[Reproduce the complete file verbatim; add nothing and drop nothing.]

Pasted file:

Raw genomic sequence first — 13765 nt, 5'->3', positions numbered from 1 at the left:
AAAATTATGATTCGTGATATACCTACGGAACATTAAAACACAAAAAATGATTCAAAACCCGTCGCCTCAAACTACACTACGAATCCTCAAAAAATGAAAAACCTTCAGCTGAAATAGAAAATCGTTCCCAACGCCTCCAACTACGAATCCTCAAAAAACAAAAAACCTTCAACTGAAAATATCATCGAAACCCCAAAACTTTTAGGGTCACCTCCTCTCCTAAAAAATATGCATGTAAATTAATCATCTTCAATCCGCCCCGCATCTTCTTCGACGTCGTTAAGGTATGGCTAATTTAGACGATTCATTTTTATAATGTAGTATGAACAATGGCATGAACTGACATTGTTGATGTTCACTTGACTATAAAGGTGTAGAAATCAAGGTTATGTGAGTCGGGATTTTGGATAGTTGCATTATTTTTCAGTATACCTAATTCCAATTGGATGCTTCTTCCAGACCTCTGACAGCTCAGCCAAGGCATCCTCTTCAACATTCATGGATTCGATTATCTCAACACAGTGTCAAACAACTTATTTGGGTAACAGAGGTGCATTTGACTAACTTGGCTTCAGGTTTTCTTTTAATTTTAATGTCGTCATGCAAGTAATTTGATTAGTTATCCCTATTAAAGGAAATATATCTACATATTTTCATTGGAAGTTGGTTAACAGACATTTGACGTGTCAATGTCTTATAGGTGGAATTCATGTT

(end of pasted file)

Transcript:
Raw genomic sequence first — 13765 nt, 5'->3', positions numbered from 1 at the left:
AAAATTATGATTCGTGATATACCTACGGAACATTAAAACACAAAAAATGATTCAAAACCCGTCGCCTCAAACTACACTACGAATCCTCAAAAAATGAAAAACCTTCAGCTGAAATAGAAAATCGTTCCCAACGCCTCCAACTACGAATCCTCAAAAAACAAAAAACCTTCAACTGAAAATATCATCGAAACCCCAAAACTTTTAGGGTCACCTCCTCTCCTAAAAAATATGCATGTAAATTAATCATCTTCAATCCGCCCCGCATCTTCTTCGACGTCGTTAAGGTATGGCTAATTTAGACGATTCATTTTTATAATGTAGTATGAACAATGGCATGAACTGACATTGTTGATGTTCACTTGACTATAAAGGTGTAGAAATCAAGGTTATGTGAGTCGGGATTTTGGATAGTTGCATTATTTTTCAGTATACCTAATTCCAATTGGATGCTTCTTCCAGACCTCTGACAGCTCAGCCAAGGCATCCTCTTCAACATTCATGGATTCGATTATCTCAACACAGTGTCAAACAACTTATTTGGGTAACAGAGGTGCATTTGACTAACTTGGCTTCAGGTTTTCTTTTAATTTTAATGTCGTCATGCAAGTAATTTGATTAGTTATCCCTATTAAAGGAAATATATCTACATATTTTCATTGGAAGTTGGTTAACAGACATTTGACGTGTCAATGTCTTATAGGTGGAATTCATGTT